Wednesday, October 9, 2013

Undergraduate, Emily Urban, travels to Brazil for research

ESALQ students picking up avocados after a bad storm
“Oh…and take care. We have scorpions here in Brazil.” My eyes opened up as I continued to carefully dig through the random assortment of scrap metal and plastic pipes that we were clearing at the organic farm. I have to say I was appreciative of my Brazilian friend’s advice! By the way, offering a free day of labor on someone’s farm sure helps to make friends quickly. Little did they know how much I was dying to experience as much Brazilian culture as possible. 

What happens when an ‘ag-crazy’ undergrad Penn Stater gets a research grant to conduct her independent research in Brazil? To be honest, that was me and I didn’t have a clue what to expect. I was excited to interview Brazilian agriculture students at ESALQ, the university I was located at, for my project concerning Brazilian undergraduate perceptions of student-student and student-staff relationships in agriculture classes in the US and Brazil, but other than that, my goal was to learn as much as I could about Brazilian agriculture. 

This video shows ESALQ campus and history

Emily and Sarah, a fellow Penn Stater, standing in a city part in Rio.
One of Brazil’s wonderful cultural characteristics is its generous and sociable people, so it was not difficult to arrange experiences at an organic small-scale crop farm, receive tours of the crop and livestock testing facilities of the top agriculture university in South America, ESALQ, walk amongst banana and coffee plants, chew on raw sugarcane, collect avocadoes, and so much more. The only way one can make the most out of an experience like this is an adventurous spirit and always say “yes.” You outgrow the “Say no to strangers” parental advice and move onto a “yes” mentality, obviously with good judgment. Stepping out of your security bubble is when the opportunities and the true experiences begin to flow. The two weeks in Piracicaba were also filled with plenty of dancing, traditional music, Brazilian BBQs, trips to Rio de Janeiro and São Paulo, and other cultural must-sees…all with the “yes” mentality!  As I am currently preparing to student teach next semester, I want to stretch students out of their confidence zones when I can. As a future educator, I would like to help students grow a “yes” mentality to new ideas and situations that they develop self-reliance and confidence that they can take with them throughout their career trajectory. 

A 16 hour solo bus journey to the capital city, Brasilia, was totally survivable! I was greeted with open arms by a wonderful host family for my final week in Brazil. The mother is the director of Brazil’s Science Without Boarders program, which is the Brazilian government’s ambitious initiative to send their students abroad.  I also had the ability to visit Embrapa, Brazil’s main agriculture research center, and spent a large portion of the time touring the crop genetics and biofuel labs and facilities. With their daughter, I visited a showjumping riding and training center with a fellow equine enthusiast.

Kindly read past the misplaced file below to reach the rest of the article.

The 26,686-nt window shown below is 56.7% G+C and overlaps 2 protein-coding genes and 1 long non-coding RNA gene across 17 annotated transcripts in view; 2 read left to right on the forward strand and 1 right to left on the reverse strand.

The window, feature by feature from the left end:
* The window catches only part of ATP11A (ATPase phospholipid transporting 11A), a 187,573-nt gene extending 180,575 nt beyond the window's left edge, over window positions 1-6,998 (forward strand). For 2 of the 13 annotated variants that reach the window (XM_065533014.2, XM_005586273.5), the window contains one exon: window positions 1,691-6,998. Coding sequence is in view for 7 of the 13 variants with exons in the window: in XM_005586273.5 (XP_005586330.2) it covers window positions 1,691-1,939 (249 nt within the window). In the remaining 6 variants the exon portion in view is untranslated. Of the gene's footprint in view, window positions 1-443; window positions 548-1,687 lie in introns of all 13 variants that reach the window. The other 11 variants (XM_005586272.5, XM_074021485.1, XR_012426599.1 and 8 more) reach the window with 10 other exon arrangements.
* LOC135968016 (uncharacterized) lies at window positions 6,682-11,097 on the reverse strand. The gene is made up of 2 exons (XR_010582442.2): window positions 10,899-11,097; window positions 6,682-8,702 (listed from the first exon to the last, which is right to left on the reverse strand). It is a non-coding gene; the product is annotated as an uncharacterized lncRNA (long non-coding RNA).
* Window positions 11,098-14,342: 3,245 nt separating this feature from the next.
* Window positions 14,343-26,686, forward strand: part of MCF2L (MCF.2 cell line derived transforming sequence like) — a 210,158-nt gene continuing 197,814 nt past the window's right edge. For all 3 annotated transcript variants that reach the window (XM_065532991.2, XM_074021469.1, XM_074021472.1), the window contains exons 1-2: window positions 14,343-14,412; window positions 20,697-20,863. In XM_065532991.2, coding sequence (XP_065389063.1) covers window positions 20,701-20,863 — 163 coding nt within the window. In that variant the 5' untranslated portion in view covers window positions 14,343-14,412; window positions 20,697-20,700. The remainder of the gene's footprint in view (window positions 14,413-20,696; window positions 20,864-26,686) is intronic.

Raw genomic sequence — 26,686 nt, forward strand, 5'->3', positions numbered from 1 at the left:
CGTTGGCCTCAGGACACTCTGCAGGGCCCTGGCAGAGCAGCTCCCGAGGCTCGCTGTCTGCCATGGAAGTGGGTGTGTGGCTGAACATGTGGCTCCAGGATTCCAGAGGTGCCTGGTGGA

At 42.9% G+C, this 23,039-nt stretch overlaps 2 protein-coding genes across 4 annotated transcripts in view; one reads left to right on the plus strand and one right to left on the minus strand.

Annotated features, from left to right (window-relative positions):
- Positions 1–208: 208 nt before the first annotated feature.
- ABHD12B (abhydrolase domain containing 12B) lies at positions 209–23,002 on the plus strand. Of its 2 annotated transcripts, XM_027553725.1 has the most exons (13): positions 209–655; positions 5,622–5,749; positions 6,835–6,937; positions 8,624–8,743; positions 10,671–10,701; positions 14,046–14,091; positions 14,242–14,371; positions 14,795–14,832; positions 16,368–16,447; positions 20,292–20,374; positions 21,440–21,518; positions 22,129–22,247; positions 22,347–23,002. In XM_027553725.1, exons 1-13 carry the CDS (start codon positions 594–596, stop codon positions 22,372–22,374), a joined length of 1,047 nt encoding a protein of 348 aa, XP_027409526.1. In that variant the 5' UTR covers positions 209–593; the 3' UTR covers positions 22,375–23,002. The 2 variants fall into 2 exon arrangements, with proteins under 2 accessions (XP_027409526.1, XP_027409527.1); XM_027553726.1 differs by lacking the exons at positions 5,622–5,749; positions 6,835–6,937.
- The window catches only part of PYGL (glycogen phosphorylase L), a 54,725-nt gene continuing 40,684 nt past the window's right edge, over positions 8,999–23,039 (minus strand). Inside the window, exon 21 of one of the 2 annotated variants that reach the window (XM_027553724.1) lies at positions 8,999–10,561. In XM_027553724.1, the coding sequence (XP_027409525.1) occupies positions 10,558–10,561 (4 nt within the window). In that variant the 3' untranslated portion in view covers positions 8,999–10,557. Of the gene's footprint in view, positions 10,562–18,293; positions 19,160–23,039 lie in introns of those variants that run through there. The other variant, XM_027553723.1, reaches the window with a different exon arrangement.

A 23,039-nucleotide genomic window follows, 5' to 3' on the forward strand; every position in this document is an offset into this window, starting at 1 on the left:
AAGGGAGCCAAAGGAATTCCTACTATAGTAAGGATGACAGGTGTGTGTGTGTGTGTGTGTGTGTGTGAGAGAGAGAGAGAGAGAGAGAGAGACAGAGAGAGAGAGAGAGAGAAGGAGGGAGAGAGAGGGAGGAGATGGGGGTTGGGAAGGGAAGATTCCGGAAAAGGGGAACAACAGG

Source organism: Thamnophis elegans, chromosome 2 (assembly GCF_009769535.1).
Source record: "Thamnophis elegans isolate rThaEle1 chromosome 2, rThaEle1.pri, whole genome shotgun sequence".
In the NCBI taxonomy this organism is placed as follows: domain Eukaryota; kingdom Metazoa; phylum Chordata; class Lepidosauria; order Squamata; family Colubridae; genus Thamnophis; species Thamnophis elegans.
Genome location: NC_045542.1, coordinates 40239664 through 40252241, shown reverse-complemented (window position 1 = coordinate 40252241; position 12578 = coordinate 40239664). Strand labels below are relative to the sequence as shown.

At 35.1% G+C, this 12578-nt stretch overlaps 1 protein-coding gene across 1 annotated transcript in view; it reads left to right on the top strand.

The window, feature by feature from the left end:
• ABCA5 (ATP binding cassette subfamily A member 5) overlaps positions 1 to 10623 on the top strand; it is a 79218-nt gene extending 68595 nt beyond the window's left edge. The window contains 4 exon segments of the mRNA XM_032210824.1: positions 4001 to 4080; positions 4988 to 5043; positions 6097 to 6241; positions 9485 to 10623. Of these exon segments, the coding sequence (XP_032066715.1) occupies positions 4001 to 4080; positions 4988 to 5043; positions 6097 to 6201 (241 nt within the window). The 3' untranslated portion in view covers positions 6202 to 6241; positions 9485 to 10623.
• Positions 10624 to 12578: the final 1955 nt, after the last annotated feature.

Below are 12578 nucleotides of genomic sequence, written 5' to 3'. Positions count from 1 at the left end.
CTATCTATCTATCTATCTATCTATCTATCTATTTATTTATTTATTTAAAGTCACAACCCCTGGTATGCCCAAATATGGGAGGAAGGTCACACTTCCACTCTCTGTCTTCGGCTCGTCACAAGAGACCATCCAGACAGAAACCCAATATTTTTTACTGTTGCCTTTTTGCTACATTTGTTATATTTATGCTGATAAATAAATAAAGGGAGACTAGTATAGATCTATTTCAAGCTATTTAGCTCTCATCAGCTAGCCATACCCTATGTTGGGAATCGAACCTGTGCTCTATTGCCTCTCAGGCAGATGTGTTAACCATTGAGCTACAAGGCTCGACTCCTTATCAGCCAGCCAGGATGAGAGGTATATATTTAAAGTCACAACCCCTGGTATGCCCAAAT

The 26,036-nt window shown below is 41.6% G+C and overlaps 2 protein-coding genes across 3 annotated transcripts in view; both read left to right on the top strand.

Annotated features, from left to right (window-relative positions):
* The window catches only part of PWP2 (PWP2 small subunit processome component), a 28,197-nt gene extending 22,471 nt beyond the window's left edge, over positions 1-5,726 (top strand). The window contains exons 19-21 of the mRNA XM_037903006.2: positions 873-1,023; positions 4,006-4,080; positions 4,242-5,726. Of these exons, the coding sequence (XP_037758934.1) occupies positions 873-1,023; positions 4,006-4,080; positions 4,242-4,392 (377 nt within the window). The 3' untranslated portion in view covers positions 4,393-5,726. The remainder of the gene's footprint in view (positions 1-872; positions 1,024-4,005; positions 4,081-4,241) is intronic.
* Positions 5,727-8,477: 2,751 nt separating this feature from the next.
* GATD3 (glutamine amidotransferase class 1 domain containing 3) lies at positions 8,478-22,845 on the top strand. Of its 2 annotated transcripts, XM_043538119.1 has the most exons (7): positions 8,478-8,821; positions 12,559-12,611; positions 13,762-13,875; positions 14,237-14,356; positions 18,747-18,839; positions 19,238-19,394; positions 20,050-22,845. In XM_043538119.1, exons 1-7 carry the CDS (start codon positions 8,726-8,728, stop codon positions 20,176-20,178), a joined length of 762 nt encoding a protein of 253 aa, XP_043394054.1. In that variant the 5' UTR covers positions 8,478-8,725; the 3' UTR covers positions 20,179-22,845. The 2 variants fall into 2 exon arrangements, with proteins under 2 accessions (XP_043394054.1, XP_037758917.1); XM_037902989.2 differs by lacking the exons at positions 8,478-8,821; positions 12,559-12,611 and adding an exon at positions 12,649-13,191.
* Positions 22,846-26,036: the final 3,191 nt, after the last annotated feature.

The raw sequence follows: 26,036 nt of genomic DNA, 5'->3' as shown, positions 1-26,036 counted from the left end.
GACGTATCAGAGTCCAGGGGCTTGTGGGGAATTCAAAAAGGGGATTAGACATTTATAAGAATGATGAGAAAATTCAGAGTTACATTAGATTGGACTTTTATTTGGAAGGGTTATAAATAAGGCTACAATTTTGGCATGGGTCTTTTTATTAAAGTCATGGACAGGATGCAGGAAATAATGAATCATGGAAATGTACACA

And my point of sharing a glimpse of this experience is…?

                    1.)     I am a college student on a budget. The truth is with a little creativity and ambition, there is funding out there, even undergraduates to grasp opportunities like mine.
                    2.)    There were ups and downs in the trips. Even frightening times, but also amazing times. An independent international experience that is practically completely self-guided can be challenging, but so rewarding.
                    3.)    This trip has opened my eyes to be REALLY appreciative some of the things we take for granted in the US, including our education system and agriculture policies.
                    4.)    Finally, I want to help connect undergraduates to grants and experiences like this, because it was an unbelievable way to make international contacts, be inspired about new career ideas, and have an overall incredible experience…so contact me if you would like to hear more. Tchau!

HUB Lawn equivalent of ESALQ.

To learn more about starting on the path to having a career that makes a positive impact on the lives of students across the globe by becoming an agricultural educator, please contact the agricultural teacher education program at Follow us on Twitter at TeachAgPSU, on Facebook, or on our blog!

Emily Urban - Guest Blogger
2014 Student Teacher 
Oley Valley High School

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